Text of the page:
Animation Art: A Review Of The Book That Changed My Life

OK, perhaps that’s a bit of an exaggeration. It didn’t so much change my life as pop up in a pretty unusual place (a Borders in Bowie, Maryland). I like to think that a certain amount of fate was involved with that occasion.

I’m not a writer. In fact if you’ve read anything at all on this blog, it should be fairly obvious that my writing skills are, I suppose, not very good. I was a perennial ‘C’ student in English throughout school, except that one essay I wrote on Sylvia Plath. Where my vitriol managed to impress the teacher enough to earn me a very rare ‘B’.

I therefore have a lot of respect for people who write books. Not necessarily fiction mind you, that’s a skill in and of itself. I’m talking about non-fiction, in particular the type of book that covers a wide range of topics and time periods but depends on a bit of commentary to keep everything flowing along.

It should come as no surprise that I thoroughly enjoy the book pictured above. Edited by the supremely capable Jerry Beck and with a variety of contributors ranging from Chris Robinson to Mark Mayerson, Animation Art is a fantastic tome on the artform that is animation.

The book itself is filled with plenty of pictures, but of course, that is only part of the story. The text itself is a joy to read. It never preaches and is organized on a two-page spread layout, i.e. every two pages is a different topic, and there are a lot of topics.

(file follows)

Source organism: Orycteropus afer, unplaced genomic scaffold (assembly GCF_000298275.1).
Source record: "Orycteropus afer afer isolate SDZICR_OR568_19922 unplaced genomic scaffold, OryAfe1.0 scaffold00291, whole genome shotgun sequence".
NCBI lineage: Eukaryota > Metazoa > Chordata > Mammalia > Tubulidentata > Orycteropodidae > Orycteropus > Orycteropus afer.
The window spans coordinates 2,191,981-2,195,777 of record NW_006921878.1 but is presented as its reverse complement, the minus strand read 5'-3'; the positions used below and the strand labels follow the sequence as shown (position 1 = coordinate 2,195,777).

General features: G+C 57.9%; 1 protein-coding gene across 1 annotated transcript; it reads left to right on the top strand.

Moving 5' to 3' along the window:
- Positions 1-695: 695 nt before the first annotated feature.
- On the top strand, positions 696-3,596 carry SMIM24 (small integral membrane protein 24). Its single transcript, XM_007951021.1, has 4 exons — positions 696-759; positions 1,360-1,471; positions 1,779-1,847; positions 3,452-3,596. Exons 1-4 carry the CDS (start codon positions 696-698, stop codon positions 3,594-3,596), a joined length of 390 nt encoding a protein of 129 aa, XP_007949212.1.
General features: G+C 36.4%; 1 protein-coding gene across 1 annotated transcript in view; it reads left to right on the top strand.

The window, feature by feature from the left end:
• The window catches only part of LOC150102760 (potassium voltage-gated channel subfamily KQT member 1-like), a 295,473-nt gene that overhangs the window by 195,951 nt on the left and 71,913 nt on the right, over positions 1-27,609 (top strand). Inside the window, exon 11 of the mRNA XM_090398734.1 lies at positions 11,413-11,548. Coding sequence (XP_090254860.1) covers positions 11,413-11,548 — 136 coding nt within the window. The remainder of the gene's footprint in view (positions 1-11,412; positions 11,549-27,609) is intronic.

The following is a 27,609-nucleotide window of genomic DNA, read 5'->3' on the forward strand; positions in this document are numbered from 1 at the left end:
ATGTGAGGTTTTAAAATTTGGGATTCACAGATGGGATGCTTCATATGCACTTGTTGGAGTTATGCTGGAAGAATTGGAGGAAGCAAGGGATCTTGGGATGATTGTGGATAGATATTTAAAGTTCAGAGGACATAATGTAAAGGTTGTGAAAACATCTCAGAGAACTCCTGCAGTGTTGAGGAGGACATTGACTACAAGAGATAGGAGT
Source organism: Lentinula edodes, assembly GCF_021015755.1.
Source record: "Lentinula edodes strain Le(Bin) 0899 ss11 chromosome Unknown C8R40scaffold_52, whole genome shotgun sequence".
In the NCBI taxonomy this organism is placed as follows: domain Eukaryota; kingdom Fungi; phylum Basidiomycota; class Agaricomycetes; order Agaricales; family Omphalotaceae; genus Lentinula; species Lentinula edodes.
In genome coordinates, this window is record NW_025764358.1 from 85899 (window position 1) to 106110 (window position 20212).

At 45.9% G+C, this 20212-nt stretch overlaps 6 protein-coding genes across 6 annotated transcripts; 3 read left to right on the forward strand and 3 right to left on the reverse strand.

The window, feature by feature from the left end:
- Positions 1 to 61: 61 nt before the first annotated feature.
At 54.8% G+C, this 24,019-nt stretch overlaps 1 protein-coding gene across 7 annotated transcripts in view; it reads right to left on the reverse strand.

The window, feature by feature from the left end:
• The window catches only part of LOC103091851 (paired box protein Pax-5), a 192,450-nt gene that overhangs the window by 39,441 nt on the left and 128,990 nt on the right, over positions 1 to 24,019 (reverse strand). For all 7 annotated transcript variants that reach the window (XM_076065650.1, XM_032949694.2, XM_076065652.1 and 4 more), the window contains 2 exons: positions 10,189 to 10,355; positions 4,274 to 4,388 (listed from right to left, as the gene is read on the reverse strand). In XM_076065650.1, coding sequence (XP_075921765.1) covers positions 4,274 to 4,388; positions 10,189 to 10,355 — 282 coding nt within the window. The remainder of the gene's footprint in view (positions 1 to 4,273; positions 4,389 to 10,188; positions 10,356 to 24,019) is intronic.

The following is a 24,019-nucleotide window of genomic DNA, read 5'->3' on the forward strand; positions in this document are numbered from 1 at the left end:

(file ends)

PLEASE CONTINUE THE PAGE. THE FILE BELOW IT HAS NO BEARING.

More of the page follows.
As explained on the cover, the book covers “From Pencil to Pixel, the World of Cartoon, Anime, and CGI”. With animation having been around for almost a century, that’s a pretty tall order, which I am pleased to say the book delivers on. Literally everything is covered at some point, from George Pal’s Puppetoons, to the first animation made in Japan, to the wobbles Disney went through in the 1970s, from Hanna-Barbera to The Powerpuff Girls and so on.

Amazon is listing a delivery date of about several months down the line. In my opinion, this is a book that is well worth the wait, especially if you are not as well versed in the background of animation as you would like. Even now, five years later, I continue to thumb through it fairly regularly.

Now I enjoy a lot of things in life, like Gaelic football, In The Mood: The Best of the Big Bands with Ken Jackson and of course, that feeling at 5 o’clock on a Friday evening. This book, in a way, confirmed for me that animation really is a passion of mine and after reading it, I felt renewed enthusiasm for the artform. Since then, I’ve joined ASIFA-East and have met many, many fine animators in addition to the usual famous faces.

After all that, I can safely say that the 1 to 3 month wait for shipping on Amazon.com is well worth it. No other book is put together as beautifully or with the passion that the writers and editor have for the artform.

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